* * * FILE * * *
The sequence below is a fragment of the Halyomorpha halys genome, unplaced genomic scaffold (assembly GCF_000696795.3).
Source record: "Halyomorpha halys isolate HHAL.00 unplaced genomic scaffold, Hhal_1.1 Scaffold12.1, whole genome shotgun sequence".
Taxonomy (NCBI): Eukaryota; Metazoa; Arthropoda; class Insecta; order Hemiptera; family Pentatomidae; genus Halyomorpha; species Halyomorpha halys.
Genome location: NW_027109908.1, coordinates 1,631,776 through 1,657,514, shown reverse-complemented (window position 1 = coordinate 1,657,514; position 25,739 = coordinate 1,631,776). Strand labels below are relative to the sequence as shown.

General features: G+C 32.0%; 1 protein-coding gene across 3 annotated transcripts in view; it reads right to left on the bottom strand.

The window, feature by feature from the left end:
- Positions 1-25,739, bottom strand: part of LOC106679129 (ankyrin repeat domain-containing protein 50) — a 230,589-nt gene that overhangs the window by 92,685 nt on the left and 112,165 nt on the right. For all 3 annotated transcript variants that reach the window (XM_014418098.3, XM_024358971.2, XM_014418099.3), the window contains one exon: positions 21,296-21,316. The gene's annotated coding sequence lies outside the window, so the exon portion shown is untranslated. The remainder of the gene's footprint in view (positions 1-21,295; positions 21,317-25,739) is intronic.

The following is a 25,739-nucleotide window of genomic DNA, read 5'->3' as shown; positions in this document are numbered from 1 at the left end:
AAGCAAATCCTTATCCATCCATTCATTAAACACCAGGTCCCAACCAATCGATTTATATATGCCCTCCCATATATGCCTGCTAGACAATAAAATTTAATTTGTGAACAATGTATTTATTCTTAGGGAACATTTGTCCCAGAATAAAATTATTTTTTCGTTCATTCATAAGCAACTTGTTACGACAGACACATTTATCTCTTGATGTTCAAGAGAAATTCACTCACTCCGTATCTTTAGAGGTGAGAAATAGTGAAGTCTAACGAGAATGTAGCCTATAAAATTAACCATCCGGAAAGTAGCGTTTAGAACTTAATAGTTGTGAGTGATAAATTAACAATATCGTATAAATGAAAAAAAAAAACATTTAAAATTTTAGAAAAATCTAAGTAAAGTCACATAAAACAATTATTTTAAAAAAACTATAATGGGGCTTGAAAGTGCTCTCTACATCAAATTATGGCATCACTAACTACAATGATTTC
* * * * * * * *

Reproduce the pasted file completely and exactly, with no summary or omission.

The sequence below is a fragment of the Halyomorpha halys genome, unplaced genomic scaffold (assembly GCF_000696795.3).
Source record: "Halyomorpha halys isolate HHAL.00 unplaced genomic scaffold, Hhal_1.1 Scaffold12.1, whole genome shotgun sequence".
Taxonomy (NCBI): Eukaryota; Metazoa; Arthropoda; class Insecta; order Hemiptera; family Pentatomidae; genus Halyomorpha; species Halyomorpha halys.
Genome location: NW_027109908.1, coordinates 1,631,776 through 1,657,514, shown reverse-complemented (window position 1 = coordinate 1,657,514; position 25,739 = coordinate 1,631,776). Strand labels below are relative to the sequence as shown.

General features: G+C 32.0%; 1 protein-coding gene across 3 annotated transcripts in view; it reads right to left on the bottom strand.

The window, feature by feature from the left end:
- Positions 1-25,739, bottom strand: part of LOC106679129 (ankyrin repeat domain-containing protein 50) — a 230,589-nt gene that overhangs the window by 92,685 nt on the left and 112,165 nt on the right. For all 3 annotated transcript variants that reach the window (XM_014418098.3, XM_024358971.2, XM_014418099.3), the window contains one exon: positions 21,296-21,316. The gene's annotated coding sequence lies outside the window, so the exon portion shown is untranslated. The remainder of the gene's footprint in view (positions 1-21,295; positions 21,317-25,739) is intronic.

The following is a 25,739-nucleotide window of genomic DNA, read 5'->3' as shown; positions in this document are numbered from 1 at the left end:
AAGCAAATCCTTATCCATCCATTCATTAAACACCAGGTCCCAACCAATCGATTTATATATGCCCTCCCATATATGCCTGCTAGACAATAAAATTTAATTTGTGAACAATGTATTTATTCTTAGGGAACATTTGTCCCAGAATAAAATTATTTTTTCGTTCATTCATAAGCAACTTGTTACGACAGACACATTTATCTCTTGATGTTCAAGAGAAATTCACTCACTCCGTATCTTTAGAGGTGAGAAATAGTGAAGTCTAACGAGAATGTAGCCTATAAAATTAACCATCCGGAAAGTAGCGTTTAGAACTTAATAGTTGTGAGTGATAAATTAACAATATCGTATAAATGAAAAAAAAAAACATTTAAAATTTTAGAAAAATCTAAGTAAAGTCACATAAAACAATTATTTTAAAAAAACTATAATGGGGCTTGAAAGTGCTCTCTACATCAAATTATGGCATCACTAACTACAATGATTTC